Tabata, Fartlek, EMOM— why do HIIT workouts sound like they come from another planet? Don’t worry, we’re here to break it down for you, and give you some of our favorite variations.
HIIT workouts gained popularity for being short and effective—Tabata HIIT takes this to the extreme.
Developed by Dr. Izumi Tabata and his team of researchers at the National Institute of Fitness and Sports in Tokyo, Tabata consist of exercises that last *only* four minutes (albeit the longest four minutes you may ever experience), with 20 seconds of max effort and 10 seconds of rest repeated 8xs. Their research found that only 4 minutes and 20 seconds of a Tabata HIIT workout burns as many calories as a 60-minute jog and was more effective at improving muscular endurance.
Tabata workouts typically last 4 to 20 minutes, not including a 10-minute warm up. Next time you’re running short on time, try this quick (but definitely not easy) Tabata circuit:
Circuit 1, repeat 4xs with 10 seconds between each exercise:
20 seconds mountain climbers with core sliders
20 seconds push ups
Circuit 2, repeat 4xs with 10 seconds between each exercise:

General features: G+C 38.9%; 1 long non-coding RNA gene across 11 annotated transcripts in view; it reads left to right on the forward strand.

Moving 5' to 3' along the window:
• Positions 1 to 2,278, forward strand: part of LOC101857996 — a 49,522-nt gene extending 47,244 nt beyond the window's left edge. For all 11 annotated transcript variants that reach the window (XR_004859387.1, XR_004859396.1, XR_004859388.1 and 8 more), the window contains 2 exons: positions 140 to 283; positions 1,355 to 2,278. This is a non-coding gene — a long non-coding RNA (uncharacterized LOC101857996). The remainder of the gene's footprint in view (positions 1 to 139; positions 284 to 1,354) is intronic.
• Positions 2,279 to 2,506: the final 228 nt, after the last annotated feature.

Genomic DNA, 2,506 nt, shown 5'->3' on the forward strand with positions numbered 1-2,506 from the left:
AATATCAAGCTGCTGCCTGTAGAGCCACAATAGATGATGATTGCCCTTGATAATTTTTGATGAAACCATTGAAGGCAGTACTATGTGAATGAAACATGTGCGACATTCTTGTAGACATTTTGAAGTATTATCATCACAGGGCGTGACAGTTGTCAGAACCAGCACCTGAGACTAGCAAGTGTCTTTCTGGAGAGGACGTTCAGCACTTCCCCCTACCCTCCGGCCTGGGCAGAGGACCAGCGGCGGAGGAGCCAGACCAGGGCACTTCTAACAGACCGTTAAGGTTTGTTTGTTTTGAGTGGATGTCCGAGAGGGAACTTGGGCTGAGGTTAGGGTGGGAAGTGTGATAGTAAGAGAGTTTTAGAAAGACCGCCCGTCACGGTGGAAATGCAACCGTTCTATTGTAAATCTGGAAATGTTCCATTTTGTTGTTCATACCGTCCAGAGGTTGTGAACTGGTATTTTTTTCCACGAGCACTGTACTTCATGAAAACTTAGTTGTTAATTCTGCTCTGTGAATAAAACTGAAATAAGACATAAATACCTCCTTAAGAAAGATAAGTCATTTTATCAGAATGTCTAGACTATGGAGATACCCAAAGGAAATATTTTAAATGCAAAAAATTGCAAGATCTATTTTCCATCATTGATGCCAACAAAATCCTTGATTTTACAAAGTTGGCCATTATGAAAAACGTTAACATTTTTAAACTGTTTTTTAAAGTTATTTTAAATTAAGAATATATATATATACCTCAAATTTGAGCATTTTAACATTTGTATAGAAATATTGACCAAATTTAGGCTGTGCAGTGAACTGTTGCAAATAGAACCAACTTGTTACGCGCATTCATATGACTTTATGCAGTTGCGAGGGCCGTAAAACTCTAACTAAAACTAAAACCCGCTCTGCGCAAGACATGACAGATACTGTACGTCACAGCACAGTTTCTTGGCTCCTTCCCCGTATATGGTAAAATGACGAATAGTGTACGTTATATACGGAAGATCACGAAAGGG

20 seconds squat to overhead press with dumbbells or resistance bands
20 seconds jump lunges
Circuit 3, repeat 4xs with 10 seconds between each exercise:
20 seconds burpees
20 seconds triceps dips
Total: 12 minutes
No, it’s not just a funny name—fartlek is Swedish term meaning “speed play” that’s great for improving your speed and athletic performance. It involves running at various speeds continuously, alternating between faster paces and recovery jogs.
For instance, you could run 1 minute at a race pace, 1 minute at your recovery pace. Then 2 minutes at your fast pace, 1 minute at your recovery; 3 minutes fast, 1 minute jog, 2 minutes fast, 1 minute jog, 1 minute fast, 1 minute jog for a total of 14 minutes.
One of my personal favorite variations of a fartlek workout involves adapting it to the speed rope. Rather than running—try alternating your jump rope speeds while continuously jumping for 10-minutes and you’ll be sure to feel the burn.
EMOM stands for “every minute on the minute” and involves doing a set number of reps within 60 seconds. The time you have leftover during that minute is your rest—so the faster you do the reps, the longer you get to rest.
This workout is especially great for weightlifters who need to incorporate some dreaded cardio but still want to get their pump in. Just remember not to go too heavy on the weights or you’ll soon regret it—you may even want to switch to lighter resistance bands to help keep you in check.
There are plenty more HIIT variations to choose from, and they can all be mixed and matched. Tabata weights? Sure! EMOM running? Why not? HIIT is not only short and effective, it’s also meant to be fun and provide some much-needed variety to your routine.
This article was written by Melissa Pelowski.